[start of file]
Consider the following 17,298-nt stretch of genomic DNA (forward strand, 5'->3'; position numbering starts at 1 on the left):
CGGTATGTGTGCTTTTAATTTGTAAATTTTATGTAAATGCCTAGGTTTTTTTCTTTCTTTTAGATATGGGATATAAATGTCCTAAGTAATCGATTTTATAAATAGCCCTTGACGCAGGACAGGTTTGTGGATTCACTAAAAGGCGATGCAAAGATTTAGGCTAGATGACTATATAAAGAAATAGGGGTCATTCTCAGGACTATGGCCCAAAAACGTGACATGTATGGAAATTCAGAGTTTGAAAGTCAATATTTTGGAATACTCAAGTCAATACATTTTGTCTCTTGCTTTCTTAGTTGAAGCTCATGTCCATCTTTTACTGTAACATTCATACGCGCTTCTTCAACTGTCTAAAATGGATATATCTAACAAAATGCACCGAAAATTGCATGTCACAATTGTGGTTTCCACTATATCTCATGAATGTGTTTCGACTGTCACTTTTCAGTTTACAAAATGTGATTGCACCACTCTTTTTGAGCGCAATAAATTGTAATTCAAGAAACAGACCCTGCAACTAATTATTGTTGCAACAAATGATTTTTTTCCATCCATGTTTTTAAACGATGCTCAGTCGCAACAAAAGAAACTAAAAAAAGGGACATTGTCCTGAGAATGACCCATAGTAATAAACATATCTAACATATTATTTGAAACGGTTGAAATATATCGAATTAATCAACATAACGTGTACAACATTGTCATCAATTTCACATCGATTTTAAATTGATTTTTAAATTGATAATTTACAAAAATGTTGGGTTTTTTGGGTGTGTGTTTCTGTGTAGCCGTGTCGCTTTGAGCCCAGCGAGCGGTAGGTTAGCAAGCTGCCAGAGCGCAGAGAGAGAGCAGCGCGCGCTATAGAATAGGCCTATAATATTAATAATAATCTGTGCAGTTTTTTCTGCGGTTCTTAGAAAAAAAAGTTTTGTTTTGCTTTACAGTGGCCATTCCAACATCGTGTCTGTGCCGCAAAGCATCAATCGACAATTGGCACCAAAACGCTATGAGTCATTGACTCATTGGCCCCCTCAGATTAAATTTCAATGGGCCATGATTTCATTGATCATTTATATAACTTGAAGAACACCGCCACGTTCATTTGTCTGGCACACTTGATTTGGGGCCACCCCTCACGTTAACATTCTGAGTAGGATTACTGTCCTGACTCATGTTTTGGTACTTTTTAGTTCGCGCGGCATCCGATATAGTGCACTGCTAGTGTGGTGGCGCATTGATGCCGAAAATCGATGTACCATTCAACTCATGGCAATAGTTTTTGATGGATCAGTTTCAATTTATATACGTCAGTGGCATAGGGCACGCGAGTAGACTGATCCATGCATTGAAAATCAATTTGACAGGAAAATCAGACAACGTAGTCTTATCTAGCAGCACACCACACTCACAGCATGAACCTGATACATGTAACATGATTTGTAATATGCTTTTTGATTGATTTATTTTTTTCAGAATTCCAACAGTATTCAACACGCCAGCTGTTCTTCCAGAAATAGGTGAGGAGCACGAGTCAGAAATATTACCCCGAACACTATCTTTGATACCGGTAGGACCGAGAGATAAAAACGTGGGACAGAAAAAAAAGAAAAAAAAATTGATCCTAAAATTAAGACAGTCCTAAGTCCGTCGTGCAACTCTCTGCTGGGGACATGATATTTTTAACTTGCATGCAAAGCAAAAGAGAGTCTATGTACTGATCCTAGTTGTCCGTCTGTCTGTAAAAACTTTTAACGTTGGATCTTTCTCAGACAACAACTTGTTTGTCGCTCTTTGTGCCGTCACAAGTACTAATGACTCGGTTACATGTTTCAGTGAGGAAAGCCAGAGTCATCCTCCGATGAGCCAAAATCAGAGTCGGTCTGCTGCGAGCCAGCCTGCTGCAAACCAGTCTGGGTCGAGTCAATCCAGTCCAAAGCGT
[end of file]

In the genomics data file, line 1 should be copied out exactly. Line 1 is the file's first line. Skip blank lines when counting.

Consider the following 17,298-nt stretch of genomic DNA (forward strand, 5'->3'; position numbering starts at 1 on the left):